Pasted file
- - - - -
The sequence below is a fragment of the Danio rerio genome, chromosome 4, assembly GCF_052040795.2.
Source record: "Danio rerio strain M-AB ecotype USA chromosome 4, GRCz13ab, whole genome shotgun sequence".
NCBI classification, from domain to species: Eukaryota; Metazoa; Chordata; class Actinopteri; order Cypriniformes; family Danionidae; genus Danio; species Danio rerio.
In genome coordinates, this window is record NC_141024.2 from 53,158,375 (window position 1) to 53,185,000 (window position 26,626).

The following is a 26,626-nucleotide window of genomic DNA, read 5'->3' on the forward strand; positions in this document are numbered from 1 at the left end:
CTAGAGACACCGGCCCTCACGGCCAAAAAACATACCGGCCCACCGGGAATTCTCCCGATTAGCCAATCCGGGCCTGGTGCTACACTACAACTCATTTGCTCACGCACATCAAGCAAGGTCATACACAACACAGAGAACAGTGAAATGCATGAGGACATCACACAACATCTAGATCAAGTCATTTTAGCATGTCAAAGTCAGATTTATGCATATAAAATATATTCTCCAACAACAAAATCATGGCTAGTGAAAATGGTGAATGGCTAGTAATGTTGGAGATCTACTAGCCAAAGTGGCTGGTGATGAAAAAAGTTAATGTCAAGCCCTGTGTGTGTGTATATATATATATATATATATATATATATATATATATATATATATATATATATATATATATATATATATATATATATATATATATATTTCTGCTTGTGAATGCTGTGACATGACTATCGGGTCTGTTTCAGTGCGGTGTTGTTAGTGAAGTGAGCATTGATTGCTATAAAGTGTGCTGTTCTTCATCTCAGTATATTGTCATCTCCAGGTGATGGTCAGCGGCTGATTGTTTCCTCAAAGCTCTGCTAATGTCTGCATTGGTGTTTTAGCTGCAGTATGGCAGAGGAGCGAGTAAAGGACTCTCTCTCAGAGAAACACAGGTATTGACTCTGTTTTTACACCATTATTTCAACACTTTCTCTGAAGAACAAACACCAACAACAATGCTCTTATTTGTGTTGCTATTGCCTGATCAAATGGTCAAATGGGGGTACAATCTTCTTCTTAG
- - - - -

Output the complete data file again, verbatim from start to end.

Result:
The sequence below is a fragment of the Danio rerio genome, chromosome 4, assembly GCF_052040795.2.
Source record: "Danio rerio strain M-AB ecotype USA chromosome 4, GRCz13ab, whole genome shotgun sequence".
NCBI classification, from domain to species: Eukaryota; Metazoa; Chordata; class Actinopteri; order Cypriniformes; family Danionidae; genus Danio; species Danio rerio.
In genome coordinates, this window is record NC_141024.2 from 53,158,375 (window position 1) to 53,185,000 (window position 26,626).

The following is a 26,626-nucleotide window of genomic DNA, read 5'->3' on the forward strand; positions in this document are numbered from 1 at the left end:
CTAGAGACACCGGCCCTCACGGCCAAAAAACATACCGGCCCACCGGGAATTCTCCCGATTAGCCAATCCGGGCCTGGTGCTACACTACAACTCATTTGCTCACGCACATCAAGCAAGGTCATACACAACACAGAGAACAGTGAAATGCATGAGGACATCACACAACATCTAGATCAAGTCATTTTAGCATGTCAAAGTCAGATTTATGCATATAAAATATATTCTCCAACAACAAAATCATGGCTAGTGAAAATGGTGAATGGCTAGTAATGTTGGAGATCTACTAGCCAAAGTGGCTGGTGATGAAAAAAGTTAATGTCAAGCCCTGTGTGTGTGTATATATATATATATATATATATATATATATATATATATATATATATATATATATATATATATATATATATATATATATATATATATTTCTGCTTGTGAATGCTGTGACATGACTATCGGGTCTGTTTCAGTGCGGTGTTGTTAGTGAAGTGAGCATTGATTGCTATAAAGTGTGCTGTTCTTCATCTCAGTATATTGTCATCTCCAGGTGATGGTCAGCGGCTGATTGTTTCCTCAAAGCTCTGCTAATGTCTGCATTGGTGTTTTAGCTGCAGTATGGCAGAGGAGCGAGTAAAGGACTCTCTCTCAGAGAAACACAGGTATTGACTCTGTTTTTACACCATTATTTCAACACTTTCTCTGAAGAACAAACACCAACAACAATGCTCTTATTTGTGTTGCTATTGCCTGATCAAATGGTCAAATGGGGGTACAATCTTCTTCTTAG